LIVELIHOOD AT RISK

Snails wreak havoc on Mwea rice farms

Pests have overrun sections of Mwea Irrigation Scheme and are wiping out the rice crop

In Summary
  • Snails will drastically decrease production unless they are eliminated
  • Farmers handpick the snails and their eggs and destroying them
A rice field in Mwea, Kirinyaga county
AT RISK: A rice field in Mwea, Kirinyaga county
Image: REUBEN GITHINJI
A farmer displays some snails which have invaded his farm in Mwea Irrigation Scheme
PESTS: A farmer displays some snails which have invaded his farm in Mwea Irrigation Scheme
Image: REUBEN GITHINJI

Rice farmers in Kirinyaga county are bracing themselves for a poor harvest following invasion of their farms by snails.

The snails have overrun sections of the Mwea Irrigation Scheme and are wiping out the rice crop in its early stages.

The snails are reproducing fast and target recently planted rice.

Luke Mwangi said the snails will drastically decrease production unless they are eliminated.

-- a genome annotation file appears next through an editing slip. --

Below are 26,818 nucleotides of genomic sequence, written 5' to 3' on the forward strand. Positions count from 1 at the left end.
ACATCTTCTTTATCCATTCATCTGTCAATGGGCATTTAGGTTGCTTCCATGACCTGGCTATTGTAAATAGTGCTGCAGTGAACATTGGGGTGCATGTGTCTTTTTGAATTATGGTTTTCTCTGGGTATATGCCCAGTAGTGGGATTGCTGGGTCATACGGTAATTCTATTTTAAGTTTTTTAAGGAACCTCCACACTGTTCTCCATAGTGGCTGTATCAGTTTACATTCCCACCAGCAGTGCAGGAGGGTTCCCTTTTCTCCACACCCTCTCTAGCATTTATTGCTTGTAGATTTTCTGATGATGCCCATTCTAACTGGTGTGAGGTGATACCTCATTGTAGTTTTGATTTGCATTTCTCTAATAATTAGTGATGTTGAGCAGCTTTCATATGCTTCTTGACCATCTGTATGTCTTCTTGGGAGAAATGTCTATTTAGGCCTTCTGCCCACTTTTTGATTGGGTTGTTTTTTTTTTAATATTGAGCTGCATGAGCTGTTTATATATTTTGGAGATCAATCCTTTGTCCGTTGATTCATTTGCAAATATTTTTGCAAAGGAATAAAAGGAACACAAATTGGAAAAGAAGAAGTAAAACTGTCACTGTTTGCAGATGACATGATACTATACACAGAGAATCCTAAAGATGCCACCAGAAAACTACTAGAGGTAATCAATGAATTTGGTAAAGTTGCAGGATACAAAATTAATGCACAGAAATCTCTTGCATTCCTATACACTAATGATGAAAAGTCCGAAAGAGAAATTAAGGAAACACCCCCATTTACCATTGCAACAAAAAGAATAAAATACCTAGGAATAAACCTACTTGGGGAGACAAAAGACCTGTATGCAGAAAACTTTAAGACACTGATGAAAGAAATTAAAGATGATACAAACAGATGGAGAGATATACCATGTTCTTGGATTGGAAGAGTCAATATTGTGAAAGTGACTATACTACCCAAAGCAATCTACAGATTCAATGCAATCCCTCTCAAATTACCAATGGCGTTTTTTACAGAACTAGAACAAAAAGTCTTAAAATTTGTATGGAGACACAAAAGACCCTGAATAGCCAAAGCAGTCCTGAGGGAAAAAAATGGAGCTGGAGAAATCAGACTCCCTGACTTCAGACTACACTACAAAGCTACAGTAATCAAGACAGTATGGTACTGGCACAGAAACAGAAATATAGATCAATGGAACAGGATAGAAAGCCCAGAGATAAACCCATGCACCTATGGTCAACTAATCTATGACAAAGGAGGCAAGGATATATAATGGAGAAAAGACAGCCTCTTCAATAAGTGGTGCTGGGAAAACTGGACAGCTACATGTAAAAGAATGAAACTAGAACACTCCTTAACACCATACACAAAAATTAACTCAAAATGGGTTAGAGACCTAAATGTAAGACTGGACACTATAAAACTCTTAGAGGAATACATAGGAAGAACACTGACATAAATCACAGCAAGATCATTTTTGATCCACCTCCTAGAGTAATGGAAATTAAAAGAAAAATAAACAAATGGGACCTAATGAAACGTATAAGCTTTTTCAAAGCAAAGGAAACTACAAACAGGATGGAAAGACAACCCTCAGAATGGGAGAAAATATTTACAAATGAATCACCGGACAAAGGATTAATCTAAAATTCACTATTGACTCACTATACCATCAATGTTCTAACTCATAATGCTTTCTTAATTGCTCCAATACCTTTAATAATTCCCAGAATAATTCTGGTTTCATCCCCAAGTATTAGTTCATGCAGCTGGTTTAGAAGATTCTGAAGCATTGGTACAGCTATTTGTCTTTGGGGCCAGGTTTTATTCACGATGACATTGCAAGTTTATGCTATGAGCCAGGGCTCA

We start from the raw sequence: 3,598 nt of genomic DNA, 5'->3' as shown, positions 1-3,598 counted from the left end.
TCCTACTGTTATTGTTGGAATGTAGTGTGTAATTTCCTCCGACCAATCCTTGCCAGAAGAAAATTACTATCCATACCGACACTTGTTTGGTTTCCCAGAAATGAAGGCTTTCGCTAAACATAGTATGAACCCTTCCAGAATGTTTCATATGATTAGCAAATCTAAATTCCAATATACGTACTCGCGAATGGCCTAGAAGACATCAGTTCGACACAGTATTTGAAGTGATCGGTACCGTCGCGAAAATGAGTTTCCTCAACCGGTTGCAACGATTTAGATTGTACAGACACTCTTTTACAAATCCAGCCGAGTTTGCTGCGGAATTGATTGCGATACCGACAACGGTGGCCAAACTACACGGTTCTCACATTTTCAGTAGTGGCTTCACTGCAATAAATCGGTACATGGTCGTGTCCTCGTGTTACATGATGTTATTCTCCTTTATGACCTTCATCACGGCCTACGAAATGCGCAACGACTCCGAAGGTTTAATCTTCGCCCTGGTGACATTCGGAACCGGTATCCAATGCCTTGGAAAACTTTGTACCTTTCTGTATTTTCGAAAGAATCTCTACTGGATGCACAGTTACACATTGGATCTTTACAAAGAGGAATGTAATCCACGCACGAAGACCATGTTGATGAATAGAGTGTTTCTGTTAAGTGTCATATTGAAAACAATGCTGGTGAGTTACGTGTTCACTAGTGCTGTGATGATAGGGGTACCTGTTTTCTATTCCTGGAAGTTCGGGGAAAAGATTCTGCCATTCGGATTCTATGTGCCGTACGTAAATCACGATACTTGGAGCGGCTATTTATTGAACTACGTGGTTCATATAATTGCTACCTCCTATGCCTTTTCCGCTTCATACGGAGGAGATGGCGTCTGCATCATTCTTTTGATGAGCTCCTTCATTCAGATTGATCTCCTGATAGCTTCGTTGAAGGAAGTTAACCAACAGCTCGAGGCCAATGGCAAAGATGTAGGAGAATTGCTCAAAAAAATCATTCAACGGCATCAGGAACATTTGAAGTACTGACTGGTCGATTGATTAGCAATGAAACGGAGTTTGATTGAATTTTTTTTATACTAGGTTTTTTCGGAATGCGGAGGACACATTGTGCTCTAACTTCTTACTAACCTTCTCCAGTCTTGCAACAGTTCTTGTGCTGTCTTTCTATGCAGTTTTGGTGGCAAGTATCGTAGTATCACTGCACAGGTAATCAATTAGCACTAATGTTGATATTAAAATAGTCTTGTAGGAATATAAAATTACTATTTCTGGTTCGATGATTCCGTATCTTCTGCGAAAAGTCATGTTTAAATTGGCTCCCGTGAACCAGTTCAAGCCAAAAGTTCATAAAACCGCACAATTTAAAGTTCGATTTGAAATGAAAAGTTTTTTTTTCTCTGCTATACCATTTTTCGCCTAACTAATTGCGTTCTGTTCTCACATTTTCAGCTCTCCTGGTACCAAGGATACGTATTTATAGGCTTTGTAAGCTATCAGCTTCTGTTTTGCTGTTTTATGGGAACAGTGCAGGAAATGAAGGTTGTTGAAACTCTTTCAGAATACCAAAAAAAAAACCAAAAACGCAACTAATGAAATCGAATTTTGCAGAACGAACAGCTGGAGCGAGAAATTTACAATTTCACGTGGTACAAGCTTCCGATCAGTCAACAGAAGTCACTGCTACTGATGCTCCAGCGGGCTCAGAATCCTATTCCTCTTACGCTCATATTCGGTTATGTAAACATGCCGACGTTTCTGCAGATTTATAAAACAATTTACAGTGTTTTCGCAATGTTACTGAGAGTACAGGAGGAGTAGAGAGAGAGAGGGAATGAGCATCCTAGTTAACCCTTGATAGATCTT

The farmers have resorted to traditional techniques of pest control, hand-picking snails and their eggs and destroying them but the strategy is not very successful.

Sometimes farmers drain water out of the farms to weaken the snails so that they can die.

“We have also been trying to use ducks in the farms to eat the snails but this method is not effective as they cannot eat all of them at once. We are calling on the government to provide us with a permanent solution," Mwangi said.

Peter Mwai from Kimbimbi expressed disappointment that the pests were destroying the blossoming crop.

He said farmers had tried to eradicate the snails by spraying chemicals on them, but the method seems not to work. The national and the county governments should help in dealing with the problem once and for all, he said.

“The snails have become so troublesome that we have reached a point of desperation as the pests destroy our only source of livelihood,” Mwai said.

 

The farmers expressed worries the snails may cause waterborne diseases like bilharzia. Many farmers cannot afford gumboots to protect themselves from such diseases.

Edited by Henry Makori